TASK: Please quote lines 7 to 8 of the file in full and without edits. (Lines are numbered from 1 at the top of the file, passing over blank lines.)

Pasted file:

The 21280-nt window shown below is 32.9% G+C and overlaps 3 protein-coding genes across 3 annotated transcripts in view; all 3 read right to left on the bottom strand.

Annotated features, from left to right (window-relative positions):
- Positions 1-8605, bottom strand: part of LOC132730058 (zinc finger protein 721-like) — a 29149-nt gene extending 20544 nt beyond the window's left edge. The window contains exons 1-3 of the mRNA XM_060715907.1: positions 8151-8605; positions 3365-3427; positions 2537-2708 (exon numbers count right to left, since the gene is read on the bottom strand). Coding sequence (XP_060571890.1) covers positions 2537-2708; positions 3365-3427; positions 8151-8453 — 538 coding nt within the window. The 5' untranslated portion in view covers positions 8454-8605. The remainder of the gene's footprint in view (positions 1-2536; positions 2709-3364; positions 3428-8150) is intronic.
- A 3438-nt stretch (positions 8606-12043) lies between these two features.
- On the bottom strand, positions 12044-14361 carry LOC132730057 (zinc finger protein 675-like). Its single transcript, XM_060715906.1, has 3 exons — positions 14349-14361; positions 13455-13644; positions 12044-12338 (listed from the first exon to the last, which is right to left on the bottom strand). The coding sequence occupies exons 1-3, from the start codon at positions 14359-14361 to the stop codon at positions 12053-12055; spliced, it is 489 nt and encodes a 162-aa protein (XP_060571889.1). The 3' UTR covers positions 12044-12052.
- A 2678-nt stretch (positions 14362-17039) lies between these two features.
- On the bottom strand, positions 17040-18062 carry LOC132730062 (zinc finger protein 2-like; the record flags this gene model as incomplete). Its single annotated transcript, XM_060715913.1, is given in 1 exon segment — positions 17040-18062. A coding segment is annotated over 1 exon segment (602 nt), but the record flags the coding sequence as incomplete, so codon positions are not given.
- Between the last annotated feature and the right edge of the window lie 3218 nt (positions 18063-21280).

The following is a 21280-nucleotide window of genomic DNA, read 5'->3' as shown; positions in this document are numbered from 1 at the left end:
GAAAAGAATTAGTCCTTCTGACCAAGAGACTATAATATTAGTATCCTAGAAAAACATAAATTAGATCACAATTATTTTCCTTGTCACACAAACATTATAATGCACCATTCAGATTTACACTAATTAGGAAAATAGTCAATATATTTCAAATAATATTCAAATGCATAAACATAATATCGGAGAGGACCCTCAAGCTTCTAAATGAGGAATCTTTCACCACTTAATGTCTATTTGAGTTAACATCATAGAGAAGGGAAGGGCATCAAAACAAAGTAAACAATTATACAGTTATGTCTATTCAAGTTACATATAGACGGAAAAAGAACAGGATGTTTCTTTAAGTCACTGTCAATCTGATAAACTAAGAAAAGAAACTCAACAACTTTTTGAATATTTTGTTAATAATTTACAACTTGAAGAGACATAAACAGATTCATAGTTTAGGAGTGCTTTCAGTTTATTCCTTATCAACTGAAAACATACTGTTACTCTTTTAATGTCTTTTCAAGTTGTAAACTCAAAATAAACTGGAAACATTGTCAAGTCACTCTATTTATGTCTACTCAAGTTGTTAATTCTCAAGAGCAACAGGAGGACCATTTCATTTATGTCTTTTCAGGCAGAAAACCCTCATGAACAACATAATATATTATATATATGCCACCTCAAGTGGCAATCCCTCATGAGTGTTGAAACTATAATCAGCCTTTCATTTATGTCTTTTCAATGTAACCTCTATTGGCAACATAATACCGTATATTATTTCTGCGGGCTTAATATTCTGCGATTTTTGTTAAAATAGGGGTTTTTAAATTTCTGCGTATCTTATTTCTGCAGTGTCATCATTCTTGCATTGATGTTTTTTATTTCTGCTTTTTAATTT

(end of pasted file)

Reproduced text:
- On the bottom strand, positions 17040-18062 carry LOC132730062 (zinc finger protein 2-like; the record flags this gene model as incomplete). Its single annotated transcript, XM_060715913.1, is given in 1 exon segment — positions 17040-18062. A coding segment is annotated over 1 exon segment (602 nt), but the record flags the coding sequence as incomplete, so codon positions are not given.
- Between the last annotated feature and the right edge of the window lie 3218 nt (positions 18063-21280).